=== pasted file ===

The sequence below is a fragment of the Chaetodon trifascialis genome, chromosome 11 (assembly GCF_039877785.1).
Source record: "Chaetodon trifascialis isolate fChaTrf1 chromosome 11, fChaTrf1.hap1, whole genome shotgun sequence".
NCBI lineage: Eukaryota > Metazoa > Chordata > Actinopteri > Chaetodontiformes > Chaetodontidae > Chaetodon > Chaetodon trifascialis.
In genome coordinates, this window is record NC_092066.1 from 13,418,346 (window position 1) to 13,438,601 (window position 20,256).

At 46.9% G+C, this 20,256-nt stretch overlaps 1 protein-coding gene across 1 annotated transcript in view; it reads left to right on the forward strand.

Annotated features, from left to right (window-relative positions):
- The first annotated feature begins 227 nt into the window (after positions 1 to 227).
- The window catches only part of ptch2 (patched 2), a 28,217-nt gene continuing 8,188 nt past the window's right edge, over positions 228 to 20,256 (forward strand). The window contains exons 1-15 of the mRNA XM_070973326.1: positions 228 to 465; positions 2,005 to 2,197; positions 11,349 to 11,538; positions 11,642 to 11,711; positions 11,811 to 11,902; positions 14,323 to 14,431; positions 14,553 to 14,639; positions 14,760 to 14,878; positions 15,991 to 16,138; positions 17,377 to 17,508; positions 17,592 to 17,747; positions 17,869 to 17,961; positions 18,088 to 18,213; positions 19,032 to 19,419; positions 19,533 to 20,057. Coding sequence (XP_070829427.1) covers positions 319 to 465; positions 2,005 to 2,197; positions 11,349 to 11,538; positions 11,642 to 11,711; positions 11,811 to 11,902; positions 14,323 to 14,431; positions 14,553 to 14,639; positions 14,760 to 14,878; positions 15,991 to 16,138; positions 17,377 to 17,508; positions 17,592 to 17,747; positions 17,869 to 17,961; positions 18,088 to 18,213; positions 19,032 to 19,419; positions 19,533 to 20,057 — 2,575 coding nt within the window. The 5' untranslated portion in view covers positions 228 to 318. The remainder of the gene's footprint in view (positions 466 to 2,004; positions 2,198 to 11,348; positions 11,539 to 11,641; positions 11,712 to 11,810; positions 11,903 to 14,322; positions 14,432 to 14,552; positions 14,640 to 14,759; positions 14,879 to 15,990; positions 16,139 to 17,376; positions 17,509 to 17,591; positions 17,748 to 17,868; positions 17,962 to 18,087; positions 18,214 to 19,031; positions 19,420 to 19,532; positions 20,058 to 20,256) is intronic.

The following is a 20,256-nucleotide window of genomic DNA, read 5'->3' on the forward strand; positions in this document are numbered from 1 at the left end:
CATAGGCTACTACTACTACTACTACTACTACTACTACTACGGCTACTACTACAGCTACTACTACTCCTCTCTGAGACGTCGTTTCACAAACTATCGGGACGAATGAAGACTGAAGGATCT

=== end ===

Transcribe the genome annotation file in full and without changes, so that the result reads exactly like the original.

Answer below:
The sequence below is a fragment of the Chaetodon trifascialis genome, chromosome 11 (assembly GCF_039877785.1).
Source record: "Chaetodon trifascialis isolate fChaTrf1 chromosome 11, fChaTrf1.hap1, whole genome shotgun sequence".
NCBI lineage: Eukaryota > Metazoa > Chordata > Actinopteri > Chaetodontiformes > Chaetodontidae > Chaetodon > Chaetodon trifascialis.
In genome coordinates, this window is record NC_092066.1 from 13,418,346 (window position 1) to 13,438,601 (window position 20,256).

At 46.9% G+C, this 20,256-nt stretch overlaps 1 protein-coding gene across 1 annotated transcript in view; it reads left to right on the forward strand.

Annotated features, from left to right (window-relative positions):
- The first annotated feature begins 227 nt into the window (after positions 1 to 227).
- The window catches only part of ptch2 (patched 2), a 28,217-nt gene continuing 8,188 nt past the window's right edge, over positions 228 to 20,256 (forward strand). The window contains exons 1-15 of the mRNA XM_070973326.1: positions 228 to 465; positions 2,005 to 2,197; positions 11,349 to 11,538; positions 11,642 to 11,711; positions 11,811 to 11,902; positions 14,323 to 14,431; positions 14,553 to 14,639; positions 14,760 to 14,878; positions 15,991 to 16,138; positions 17,377 to 17,508; positions 17,592 to 17,747; positions 17,869 to 17,961; positions 18,088 to 18,213; positions 19,032 to 19,419; positions 19,533 to 20,057. Coding sequence (XP_070829427.1) covers positions 319 to 465; positions 2,005 to 2,197; positions 11,349 to 11,538; positions 11,642 to 11,711; positions 11,811 to 11,902; positions 14,323 to 14,431; positions 14,553 to 14,639; positions 14,760 to 14,878; positions 15,991 to 16,138; positions 17,377 to 17,508; positions 17,592 to 17,747; positions 17,869 to 17,961; positions 18,088 to 18,213; positions 19,032 to 19,419; positions 19,533 to 20,057 — 2,575 coding nt within the window. The 5' untranslated portion in view covers positions 228 to 318. The remainder of the gene's footprint in view (positions 466 to 2,004; positions 2,198 to 11,348; positions 11,539 to 11,641; positions 11,712 to 11,810; positions 11,903 to 14,322; positions 14,432 to 14,552; positions 14,640 to 14,759; positions 14,879 to 15,990; positions 16,139 to 17,376; positions 17,509 to 17,591; positions 17,748 to 17,868; positions 17,962 to 18,087; positions 18,214 to 19,031; positions 19,420 to 19,532; positions 20,058 to 20,256) is intronic.

The following is a 20,256-nucleotide window of genomic DNA, read 5'->3' on the forward strand; positions in this document are numbered from 1 at the left end:
CATAGGCTACTACTACTACTACTACTACTACTACTACTACGGCTACTACTACAGCTACTACTACTCCTCTCTGAGACGTCGTTTCACAAACTATCGGGACGAATGAAGACTGAAGGATCT